Curtains for Jim Crow: Law, Race, and
the Texas Railroads
WILLIAM S. OSBORN*
ON SEPTEMBER 15, 1893, THOMAS W. CAIN, A BLACK RESIDENT OF
Galveston, was visiting in St. Louis, Missouri. He purchased a ticket
for rail travel home and paid an extra fare for a berth in a Pullman car.
His trip began without incident. At Longview, Texas, this Pullman car was
switched onto an International & Great Northern Railroad Company
train bound for Galveston. Upon arrival at Troup, Texas, I. & G. N. train-
masterJ. C. Gregory announced to Cain that his presence in the sleeping
car with whites violated a new state statute. This statute, the first Texas
law regarding segregation on the railways, had passed in the 1891 legisla-
tive session. It required separate coaches or compartments for white and
black passengers. Trainmaster Gregory instructed Cain to move from his
Pullman car to a day coach assigned to blacks only. Cain objected but to
no avail. He was refunded $2, this sum being the premium fare calculat-
ed for Pullman travel on the remainder of his journey.'
* William S. Osborn obtained a B.S. in geology from Brown University in 1981 and aJ.D.
from the University of Texas School of Law in 1984. He was employed by the Railroad
Commission of Texas from 1983 to 1989 and presently practices oil and gas law with the Austin
firm of Patman & Osborn.
The author desires to acknowledge the assistance of Connie Menninger of the Kansas History
Center at Topeka, archival custodian of certain records of the Atchison, Topeka & Santa Fe
Railway Company; Louis Marchiafava of the Houston Metropolitan Research Center, which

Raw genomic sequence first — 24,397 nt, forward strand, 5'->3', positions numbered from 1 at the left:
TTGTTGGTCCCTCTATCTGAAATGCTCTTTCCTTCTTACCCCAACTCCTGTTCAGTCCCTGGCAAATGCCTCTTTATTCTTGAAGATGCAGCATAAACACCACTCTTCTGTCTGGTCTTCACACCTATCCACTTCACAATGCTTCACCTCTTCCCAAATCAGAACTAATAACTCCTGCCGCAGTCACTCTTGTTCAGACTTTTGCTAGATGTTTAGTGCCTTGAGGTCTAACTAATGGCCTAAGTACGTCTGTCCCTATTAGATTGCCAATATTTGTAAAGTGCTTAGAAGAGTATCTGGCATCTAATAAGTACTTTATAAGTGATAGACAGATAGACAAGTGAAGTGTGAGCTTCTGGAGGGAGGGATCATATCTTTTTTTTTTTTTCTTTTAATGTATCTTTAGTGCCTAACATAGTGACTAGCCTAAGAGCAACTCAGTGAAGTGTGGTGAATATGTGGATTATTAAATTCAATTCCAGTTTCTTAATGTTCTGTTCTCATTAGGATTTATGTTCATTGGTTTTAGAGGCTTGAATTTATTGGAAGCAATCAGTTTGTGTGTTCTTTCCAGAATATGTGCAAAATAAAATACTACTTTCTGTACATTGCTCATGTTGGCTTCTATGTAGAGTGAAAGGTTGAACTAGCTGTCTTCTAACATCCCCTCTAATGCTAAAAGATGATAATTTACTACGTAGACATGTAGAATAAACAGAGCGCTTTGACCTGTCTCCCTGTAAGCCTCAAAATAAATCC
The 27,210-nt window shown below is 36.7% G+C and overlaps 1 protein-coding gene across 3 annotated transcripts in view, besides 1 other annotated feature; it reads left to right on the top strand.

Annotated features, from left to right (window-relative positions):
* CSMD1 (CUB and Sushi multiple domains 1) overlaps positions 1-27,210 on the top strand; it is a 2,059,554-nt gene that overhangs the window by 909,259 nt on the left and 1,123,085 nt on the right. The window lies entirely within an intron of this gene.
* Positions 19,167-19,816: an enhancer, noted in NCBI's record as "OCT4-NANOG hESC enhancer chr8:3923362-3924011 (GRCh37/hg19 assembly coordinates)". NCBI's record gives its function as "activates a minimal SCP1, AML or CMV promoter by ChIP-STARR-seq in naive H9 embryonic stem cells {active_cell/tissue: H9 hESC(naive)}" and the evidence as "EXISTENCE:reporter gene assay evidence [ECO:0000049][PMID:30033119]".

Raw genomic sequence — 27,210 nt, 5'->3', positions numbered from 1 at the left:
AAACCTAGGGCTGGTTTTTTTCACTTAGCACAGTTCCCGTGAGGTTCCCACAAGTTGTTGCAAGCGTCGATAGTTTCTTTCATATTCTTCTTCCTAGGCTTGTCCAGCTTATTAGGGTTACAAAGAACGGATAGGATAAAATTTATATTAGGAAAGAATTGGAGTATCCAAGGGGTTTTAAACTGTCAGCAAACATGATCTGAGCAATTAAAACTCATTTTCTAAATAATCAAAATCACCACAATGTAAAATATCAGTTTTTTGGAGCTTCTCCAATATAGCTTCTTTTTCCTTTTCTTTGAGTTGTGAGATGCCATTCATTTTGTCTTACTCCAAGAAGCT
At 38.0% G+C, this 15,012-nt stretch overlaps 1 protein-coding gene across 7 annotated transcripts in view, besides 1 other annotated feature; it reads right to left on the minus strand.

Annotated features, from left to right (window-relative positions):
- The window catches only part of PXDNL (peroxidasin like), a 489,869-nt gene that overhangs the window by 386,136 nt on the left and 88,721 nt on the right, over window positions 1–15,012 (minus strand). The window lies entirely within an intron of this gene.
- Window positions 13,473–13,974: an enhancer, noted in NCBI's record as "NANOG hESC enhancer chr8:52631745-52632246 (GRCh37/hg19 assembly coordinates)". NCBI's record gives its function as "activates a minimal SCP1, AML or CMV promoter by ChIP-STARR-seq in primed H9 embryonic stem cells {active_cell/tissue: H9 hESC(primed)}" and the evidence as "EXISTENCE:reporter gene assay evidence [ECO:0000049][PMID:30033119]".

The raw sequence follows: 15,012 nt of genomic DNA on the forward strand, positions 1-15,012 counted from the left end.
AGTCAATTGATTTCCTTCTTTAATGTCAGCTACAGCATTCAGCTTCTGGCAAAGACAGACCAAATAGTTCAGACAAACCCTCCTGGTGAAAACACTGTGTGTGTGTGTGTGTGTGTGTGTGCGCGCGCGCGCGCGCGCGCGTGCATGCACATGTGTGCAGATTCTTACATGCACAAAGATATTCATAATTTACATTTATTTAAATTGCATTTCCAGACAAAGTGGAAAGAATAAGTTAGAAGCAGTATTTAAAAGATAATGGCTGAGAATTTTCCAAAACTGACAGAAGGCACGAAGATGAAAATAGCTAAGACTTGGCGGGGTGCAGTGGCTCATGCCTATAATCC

holds more than four hundred boxes of files from the Santa Fe's Texas legal department dating
from 1900oo to 1965; the staff of the Texas State Archives; Dr. T. Lindsay Baker, who has given
countless hours as a mentor and critic to the author's efforts; noted authors John Miller Morris
and Carolyn Osborn; Railroad Commission Librarian Susan Rhyne; George C. Werner, who is
one of the foremost experts on the history of Texas railroads; Austin attorneys Joe Osborn and
Jim Cousar; former Assistant Attorney General Linward Shivers; and Santa Fe histoncal expert
Matt Zebrowski. Law partner Phlihp F. Patman provided invaluable editorial comments and
encouragement, and partner Ana Maria Marsland provided research assistance. Special thanks
to TSHA editors Holly Zumwalt Taylor and Theresa Ann Case for their patience and careful
attention to detail. Donna Osborn kindly tolerates the interruption of attention to family affairs
provoked by the author's historical interests. Readers with information or photographs pertinent
to the subject of Jim Crow and the Texas railroads are invited to contact the author at wos-
firstname.lastname@example.org or by letter to 515 Congress Avenue, Suite 1704, Austin, Texas 78701.
'Pullman Palace Car Co., et al. v. Cam, 40 S.W. 220 (Tex. Civ. App., 1897).
VOL. CV, No. 3 SOUTHWESTERN HISTORICAL QUARTERLY
Texas State Historical Association. The Southwestern Historical Quarterly, Volume 105, July 2001 - April, 2002. Austin, Texas. The Portal to Texas History. http://texashistory.unt.edu/ark:/67531/metapth101222/. Accessed January 29, 2015.